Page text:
Climb Mount KinabaluMount Kinabalu is Southeast Asia's highest peak but only requires a good level of fitness to climb. Begin the long hike up to Low's Peak at 2am through thick cloud forest and arriving at the top in time to witness dawn breaking across the forest canopy below.
Island hop in a marine conservation areaThe Tunku Abdul Rahman Park is a marine conservation area and its five beautiful islands lie amongst shallow turquoise waters and coral reefs. Ideal for swimming and snorkelling, you'll get the opportunity to do so with a drop-off at each island.
Visit the Orangutan Rehab CentreSet up in 1964 to help orphaned Orangutans be re-released into the wild, the centre which is set amidst 4,300 hectares of lush forest, offers an opportunity to observe these magnificent primates up close and in their natural environment.
Boat on the Ox Bow LakeKinabatangan is renowned for its wildlife and its rich diversity of habitats, which includes its series of Ox Bow Lakes. Enjoy a boat journey out onto one of these lakes in search of primates and bird life. Keep an eye out for the rare proboscis monkeys.
Spot wildlife on a jungle trekThe lowland rainforests of the Danum Valley contain an extraordinary variety of bird and animal life, including orang-utans, rare pygmy elephants, sun bears and the Sumatran rhino. A jungle hike is an ideal way to see some of these elusive creatures up close.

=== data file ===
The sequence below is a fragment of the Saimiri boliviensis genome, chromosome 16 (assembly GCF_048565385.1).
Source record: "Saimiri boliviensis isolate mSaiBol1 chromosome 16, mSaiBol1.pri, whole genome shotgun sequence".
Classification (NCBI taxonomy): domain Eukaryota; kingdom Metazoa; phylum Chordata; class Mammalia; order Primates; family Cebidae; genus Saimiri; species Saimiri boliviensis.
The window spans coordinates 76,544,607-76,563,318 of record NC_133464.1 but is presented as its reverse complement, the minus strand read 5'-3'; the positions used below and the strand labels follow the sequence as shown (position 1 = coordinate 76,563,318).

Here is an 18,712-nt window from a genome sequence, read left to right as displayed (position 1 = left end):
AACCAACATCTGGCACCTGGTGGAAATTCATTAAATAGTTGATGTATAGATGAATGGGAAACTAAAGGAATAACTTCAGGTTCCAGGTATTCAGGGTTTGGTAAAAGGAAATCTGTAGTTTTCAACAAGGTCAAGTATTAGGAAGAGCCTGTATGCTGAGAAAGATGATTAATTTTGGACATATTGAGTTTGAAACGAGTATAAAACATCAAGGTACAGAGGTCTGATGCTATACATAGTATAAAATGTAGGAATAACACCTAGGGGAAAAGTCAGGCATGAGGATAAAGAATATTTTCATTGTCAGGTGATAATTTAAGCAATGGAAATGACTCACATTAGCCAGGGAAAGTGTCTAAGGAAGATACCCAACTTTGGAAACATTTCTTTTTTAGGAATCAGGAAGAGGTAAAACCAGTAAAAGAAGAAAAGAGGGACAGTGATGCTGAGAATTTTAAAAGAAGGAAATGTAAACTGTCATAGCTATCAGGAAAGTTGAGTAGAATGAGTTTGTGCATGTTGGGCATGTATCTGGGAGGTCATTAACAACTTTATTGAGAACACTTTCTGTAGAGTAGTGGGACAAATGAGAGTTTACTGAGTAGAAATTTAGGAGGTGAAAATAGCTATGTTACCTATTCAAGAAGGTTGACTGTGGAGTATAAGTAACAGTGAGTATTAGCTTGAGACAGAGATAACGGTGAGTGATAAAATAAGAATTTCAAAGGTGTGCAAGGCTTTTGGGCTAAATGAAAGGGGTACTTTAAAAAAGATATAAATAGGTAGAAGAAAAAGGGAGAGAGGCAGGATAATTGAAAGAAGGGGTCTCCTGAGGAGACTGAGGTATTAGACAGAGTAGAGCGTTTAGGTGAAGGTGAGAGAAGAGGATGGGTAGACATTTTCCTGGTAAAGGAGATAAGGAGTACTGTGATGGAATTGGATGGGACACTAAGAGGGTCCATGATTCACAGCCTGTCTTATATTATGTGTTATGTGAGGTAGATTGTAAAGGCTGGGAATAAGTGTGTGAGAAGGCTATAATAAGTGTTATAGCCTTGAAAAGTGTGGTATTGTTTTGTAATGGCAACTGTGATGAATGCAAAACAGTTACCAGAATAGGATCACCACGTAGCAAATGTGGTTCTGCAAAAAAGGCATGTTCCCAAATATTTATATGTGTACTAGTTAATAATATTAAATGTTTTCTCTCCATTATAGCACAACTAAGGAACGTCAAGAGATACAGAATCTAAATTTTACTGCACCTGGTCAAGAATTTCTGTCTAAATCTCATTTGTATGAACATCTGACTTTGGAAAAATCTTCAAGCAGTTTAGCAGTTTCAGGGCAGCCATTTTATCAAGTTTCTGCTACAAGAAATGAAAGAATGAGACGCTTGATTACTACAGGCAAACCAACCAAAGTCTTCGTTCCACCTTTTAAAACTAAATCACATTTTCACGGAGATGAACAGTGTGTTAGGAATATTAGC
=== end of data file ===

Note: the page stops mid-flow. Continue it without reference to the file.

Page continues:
Explore the Tabin Nature ReserveTabin was declared a wildlife reserve on account of the large number of animals inhabiting its forests, some of which are highly endangered. The Pygmy Elephant, Sumatran Rhinoceros and Tembadau are all found here and you might be lucky enough to spot them.
Take on an untamed jungle trekMaliau Basin, also known as Sabah’s Lost World, surrounded by cliffs and steep slopes, is a hidden paradise of flora, fauna and geology located in South-Central Sabah. Trek for four days in one of the world’s oldest rainforests, which remains barely explored.
Learn to cook Sarawak styleEnjoy the culinary tastes and cultural traditions of Borneo by learning how to cook real Sarawak cuisine in a traditional setting. Prepare and serve up a number of Malaysian dishes with a local family using local ingredients brought in the market.